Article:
• The Minutemen are long at every position, other than point guard, where the diminutive Williams is entrenched. That length did give VCU trouble in the first game, as UMass blocked 10 shots, including five by 6-10 center Cady Lalanne and four by 6-9 Raphiael Putney.
  • UMass turned the ball over 19 times Friday night against Temple.
  • The Minutemen average 13.8 turnovers per game, which ranks 11th in the A-10. UMass is 166th nationally in offensive turnover percentage.
  • UMass ranks 19th in the country in adjusted tempo. VCU is 64th. Buckle your seat belt.

“I heard the fans. I think it’s going to be a battle, who can have the most fans here tomorrow.” – UMass Coach Derek Kellogg.


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Freshman Melvin Johnson (12 points) was one of several of VCU's young reserves who were key Thursday.

Freshman Melvin Johnson (12 points) was one of several of VCU’s young reserves who were key Thursday.

BROOKLYN, N.Y. – There was freshman Justin Tuoyo, all alone on the right wing. He’d barely played the last month and had missed 12 of his previous 14 three-pointers this season. From behind my position, a Saint Joseph’s fan, who had apparently done some advance scouting, shouted, “He can’t shoot a three, let him shoot it.”

Tuoyo promptly sized up the three and canned it.

Instead of hesitating or letting nerves overcome him on a big stage, the Atlantic 10 Tournament quarterfinals, Tuoyo stuck to the aggressive, attacking principles that Rams’ Coach Shaka Smart preaches.

At the time the bucket didn’t seem terribly significant. It gave the Rams a 64-47 lead with 8:11 remaining. But Saint Joseph’s, namely Carl Jones (29 points) and Langston Galloway (25 points), wouldn’t quit and managed to whittle the final margin to 82-79.

After the game, Smart was quick to remind Tuoyo of that bucket.

“I told him in the locker room after the game, I know it’s just one shot, but I don’t know if you noticed, but we won by three, and you hit a three,” Smart said. “So we needed every basket, and I think overall, just the contribution that he made in 14 minutes says a lot about his future.”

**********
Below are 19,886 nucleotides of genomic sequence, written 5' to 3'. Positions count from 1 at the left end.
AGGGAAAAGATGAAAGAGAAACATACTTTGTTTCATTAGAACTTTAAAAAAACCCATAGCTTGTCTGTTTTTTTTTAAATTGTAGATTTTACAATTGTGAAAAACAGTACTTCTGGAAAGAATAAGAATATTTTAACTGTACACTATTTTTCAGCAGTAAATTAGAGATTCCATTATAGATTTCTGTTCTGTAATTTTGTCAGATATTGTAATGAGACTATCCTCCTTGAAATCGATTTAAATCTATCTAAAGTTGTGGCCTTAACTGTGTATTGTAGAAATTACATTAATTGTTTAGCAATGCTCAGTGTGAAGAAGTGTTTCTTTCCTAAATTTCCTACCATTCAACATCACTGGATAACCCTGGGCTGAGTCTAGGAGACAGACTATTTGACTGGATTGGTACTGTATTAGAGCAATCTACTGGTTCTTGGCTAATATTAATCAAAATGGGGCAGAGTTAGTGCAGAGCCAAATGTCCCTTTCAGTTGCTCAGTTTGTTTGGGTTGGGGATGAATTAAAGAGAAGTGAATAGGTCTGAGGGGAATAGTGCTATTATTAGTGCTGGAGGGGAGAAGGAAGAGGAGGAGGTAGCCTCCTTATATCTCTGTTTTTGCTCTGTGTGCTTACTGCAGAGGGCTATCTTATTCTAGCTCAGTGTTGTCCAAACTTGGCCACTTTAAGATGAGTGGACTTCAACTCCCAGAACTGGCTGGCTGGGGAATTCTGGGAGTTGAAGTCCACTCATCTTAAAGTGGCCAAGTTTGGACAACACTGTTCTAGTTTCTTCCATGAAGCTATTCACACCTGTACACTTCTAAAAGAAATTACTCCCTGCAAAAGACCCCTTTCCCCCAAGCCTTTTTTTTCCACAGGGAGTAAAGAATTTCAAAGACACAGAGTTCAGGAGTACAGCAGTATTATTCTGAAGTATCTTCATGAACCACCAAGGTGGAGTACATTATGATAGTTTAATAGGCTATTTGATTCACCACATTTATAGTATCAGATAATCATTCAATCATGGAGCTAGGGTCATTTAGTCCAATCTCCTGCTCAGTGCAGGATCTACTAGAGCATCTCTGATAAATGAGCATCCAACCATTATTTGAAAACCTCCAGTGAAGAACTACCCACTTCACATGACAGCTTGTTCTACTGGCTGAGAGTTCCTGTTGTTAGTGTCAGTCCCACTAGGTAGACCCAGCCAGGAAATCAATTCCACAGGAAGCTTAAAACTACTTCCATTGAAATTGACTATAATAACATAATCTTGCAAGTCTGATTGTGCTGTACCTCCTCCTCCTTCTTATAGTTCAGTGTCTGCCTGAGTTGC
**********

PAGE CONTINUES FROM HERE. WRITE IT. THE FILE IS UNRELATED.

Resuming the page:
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Score: VCU 33, Saint Joe’s 23

Of note: With Spike Lee courtside rooting for the Rams, VCU stormed out of the gate to a 14-6 lead on the strength of 6-of-9 shooting and six Saint Joseph’s turnovers. The Hawks actually turned the ball over six times in seven possessions at one point.

Early foul trouble was an issue for the Rams. Treveon Graham picked up his second foul at the 11:45 mark of the half and Juvonte Reddic picked up his second a short time later. In their absence, the Rams got important minutes from senior walk-on David Hinton (3) and freshman Justin Tuoyo (4). Although neither player scored, they played sound defensively and kept Saint Joseph’s out of the lane.

Freshman Melvin Johnson, a Bronx native, continued his late-season surge, scoring eight first-half points in front of more than 50 friends and family. Senior Darius Theus led the Rams with nine points in the first, including a high-arching floater off the glass to beat the first half horn.

Although Saint Joseph’s had a 12-5 advantage in fouls, the Hawks were just 8-of-15 at the line. Carl Jones was the only Hawk to score the last nine minutes of the half and had eight points in all.

VCU shot 48 percent (14-of-29) in the first half, while Saint Joe’s shot 37 percent (7-of-19).